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Avian Flu : Preventing a Pandemic
posted by admin on 23/02/07
Russia Confirms H5N1 Bird Flu In 8 Suburban Moscow Districts
MOSCOW -- The H5N1 bird-flu strain has been confirmed in eight suburban Moscow districts, a top Russian veterinary official said Thursday, as experts enforced a quarantine in several villages and sought to keep the disease from spreading.
Nikolai Vlasov, head of agriculture oversight agency Rosselkhoznadzor, told reporters that increased awareness about bird flu had led to a rush of calls from people reporting bird deaths. There were now eight areas where H5N1 has been confirmed, three of which were recently added, he said.
See complete coverage of efforts to contain avian flu, including an interactive graphic on the science of the virus and a look back at major flu epidemics.
Russian news reports cited local officials as saying, meanwhile, that a ninth suburban district had reported poultry dying of bird flu. The report couldn't immediately be confirmed.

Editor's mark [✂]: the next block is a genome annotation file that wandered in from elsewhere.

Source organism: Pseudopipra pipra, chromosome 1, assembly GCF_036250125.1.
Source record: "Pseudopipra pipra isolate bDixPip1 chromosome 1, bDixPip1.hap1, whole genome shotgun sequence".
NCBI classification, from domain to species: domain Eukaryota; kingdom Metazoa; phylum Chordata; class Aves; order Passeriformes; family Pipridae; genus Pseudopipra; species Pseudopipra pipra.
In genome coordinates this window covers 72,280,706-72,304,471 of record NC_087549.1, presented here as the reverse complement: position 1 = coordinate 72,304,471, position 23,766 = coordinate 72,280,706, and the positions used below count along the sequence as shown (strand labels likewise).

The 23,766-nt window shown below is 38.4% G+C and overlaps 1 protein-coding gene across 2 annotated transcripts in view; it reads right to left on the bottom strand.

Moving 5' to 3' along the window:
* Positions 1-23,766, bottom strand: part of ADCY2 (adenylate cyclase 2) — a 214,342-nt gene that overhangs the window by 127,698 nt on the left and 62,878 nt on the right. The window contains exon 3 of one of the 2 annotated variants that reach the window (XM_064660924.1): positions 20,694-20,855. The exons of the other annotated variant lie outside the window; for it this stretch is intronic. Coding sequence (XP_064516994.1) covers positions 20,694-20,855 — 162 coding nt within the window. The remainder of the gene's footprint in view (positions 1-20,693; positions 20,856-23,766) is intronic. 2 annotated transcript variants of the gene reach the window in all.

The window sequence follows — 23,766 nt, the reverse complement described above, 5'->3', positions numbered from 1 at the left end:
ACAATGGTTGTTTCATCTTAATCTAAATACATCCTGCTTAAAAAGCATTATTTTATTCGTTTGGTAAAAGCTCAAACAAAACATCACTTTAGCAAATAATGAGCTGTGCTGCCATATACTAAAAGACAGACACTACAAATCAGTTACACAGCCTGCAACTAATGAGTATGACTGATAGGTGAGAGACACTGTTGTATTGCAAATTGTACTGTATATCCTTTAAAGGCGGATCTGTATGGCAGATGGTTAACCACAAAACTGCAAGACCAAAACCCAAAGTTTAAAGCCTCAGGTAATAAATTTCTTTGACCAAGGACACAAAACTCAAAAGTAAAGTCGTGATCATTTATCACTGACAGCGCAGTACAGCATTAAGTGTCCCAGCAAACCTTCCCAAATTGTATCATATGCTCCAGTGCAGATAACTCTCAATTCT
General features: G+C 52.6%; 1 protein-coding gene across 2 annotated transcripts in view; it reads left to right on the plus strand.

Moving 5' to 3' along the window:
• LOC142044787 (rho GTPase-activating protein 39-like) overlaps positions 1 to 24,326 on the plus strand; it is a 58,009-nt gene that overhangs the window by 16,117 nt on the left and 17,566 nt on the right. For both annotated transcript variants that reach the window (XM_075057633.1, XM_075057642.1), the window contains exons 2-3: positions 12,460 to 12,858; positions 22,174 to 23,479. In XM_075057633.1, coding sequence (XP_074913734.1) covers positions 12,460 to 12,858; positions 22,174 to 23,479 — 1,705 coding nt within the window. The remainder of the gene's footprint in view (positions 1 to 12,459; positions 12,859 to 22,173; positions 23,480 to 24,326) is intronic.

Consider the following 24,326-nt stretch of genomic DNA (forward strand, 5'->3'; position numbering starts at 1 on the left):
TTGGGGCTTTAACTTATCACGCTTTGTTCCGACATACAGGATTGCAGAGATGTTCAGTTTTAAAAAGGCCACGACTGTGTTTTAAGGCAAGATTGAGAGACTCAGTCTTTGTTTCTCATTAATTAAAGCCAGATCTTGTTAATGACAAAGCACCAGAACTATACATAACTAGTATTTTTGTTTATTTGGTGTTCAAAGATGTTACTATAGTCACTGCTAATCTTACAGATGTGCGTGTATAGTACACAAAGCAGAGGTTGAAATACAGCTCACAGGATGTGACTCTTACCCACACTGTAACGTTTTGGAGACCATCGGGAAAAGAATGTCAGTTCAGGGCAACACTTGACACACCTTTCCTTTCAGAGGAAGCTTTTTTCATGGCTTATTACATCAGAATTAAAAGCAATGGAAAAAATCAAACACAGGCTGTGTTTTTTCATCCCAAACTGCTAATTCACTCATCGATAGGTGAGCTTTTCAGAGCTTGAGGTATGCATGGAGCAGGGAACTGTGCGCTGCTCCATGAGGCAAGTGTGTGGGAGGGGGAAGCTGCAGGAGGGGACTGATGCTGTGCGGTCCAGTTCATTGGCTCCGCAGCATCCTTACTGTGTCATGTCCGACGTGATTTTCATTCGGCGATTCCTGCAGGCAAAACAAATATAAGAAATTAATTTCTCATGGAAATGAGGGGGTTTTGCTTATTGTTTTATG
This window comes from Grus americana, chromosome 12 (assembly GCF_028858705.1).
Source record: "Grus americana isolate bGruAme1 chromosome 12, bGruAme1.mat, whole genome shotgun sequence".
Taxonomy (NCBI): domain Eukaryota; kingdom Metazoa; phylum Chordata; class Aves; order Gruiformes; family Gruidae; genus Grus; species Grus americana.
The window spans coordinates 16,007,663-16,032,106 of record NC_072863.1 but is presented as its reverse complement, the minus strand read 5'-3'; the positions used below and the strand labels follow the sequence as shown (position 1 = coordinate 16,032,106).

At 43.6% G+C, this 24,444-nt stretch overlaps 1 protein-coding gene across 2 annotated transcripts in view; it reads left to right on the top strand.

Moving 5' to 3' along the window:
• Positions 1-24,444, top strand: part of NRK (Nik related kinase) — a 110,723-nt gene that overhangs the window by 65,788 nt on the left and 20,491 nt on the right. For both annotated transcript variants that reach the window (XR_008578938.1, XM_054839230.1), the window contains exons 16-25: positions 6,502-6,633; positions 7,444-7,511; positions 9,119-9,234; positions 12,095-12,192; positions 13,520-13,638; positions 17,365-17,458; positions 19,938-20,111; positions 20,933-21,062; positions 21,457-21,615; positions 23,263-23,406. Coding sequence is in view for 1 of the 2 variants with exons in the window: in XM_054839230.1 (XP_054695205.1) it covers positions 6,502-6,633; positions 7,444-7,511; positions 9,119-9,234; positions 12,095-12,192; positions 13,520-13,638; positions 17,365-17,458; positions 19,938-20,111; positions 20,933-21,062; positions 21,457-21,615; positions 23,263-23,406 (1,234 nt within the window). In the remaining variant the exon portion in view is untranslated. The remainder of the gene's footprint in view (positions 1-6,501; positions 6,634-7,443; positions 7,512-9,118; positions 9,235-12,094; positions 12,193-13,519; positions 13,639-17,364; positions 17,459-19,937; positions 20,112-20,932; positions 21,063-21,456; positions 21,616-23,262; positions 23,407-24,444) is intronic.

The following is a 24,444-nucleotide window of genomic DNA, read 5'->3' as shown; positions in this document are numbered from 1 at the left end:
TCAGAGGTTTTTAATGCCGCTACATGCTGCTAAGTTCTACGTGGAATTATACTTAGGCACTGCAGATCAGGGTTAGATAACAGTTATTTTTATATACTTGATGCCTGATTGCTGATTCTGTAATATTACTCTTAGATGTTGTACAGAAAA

The virus, which began killing domestic birds in the Moscow suburbs on Feb. 9, has been traced to a single animal market just outside the capital.
The Emergency Situations Ministry said Wednesday that at least 333 domestic birds have died since Feb. 9, and an additional 1,833 have been killed at eight locations on Moscow's outskirts.
Officials have enforced a quarantine around the affected districts, spraying down vehicle tires and vaccinating poultry.
Some residents of Ramenskoye, a town southeast of the capital, said they had seen no signs of dead poultry.
No human cases of bird flu have been reported in Russia, which had its first reported cases of H5N1 in Siberia in 2005. Outbreaks have since occurred farther west, but mostly in southern areas far from the capital.
Since it began ravaging Asian poultry farms in late 2003, the H5N1 strain has killed at least 167 people world-wide, according to the World Health Organization.
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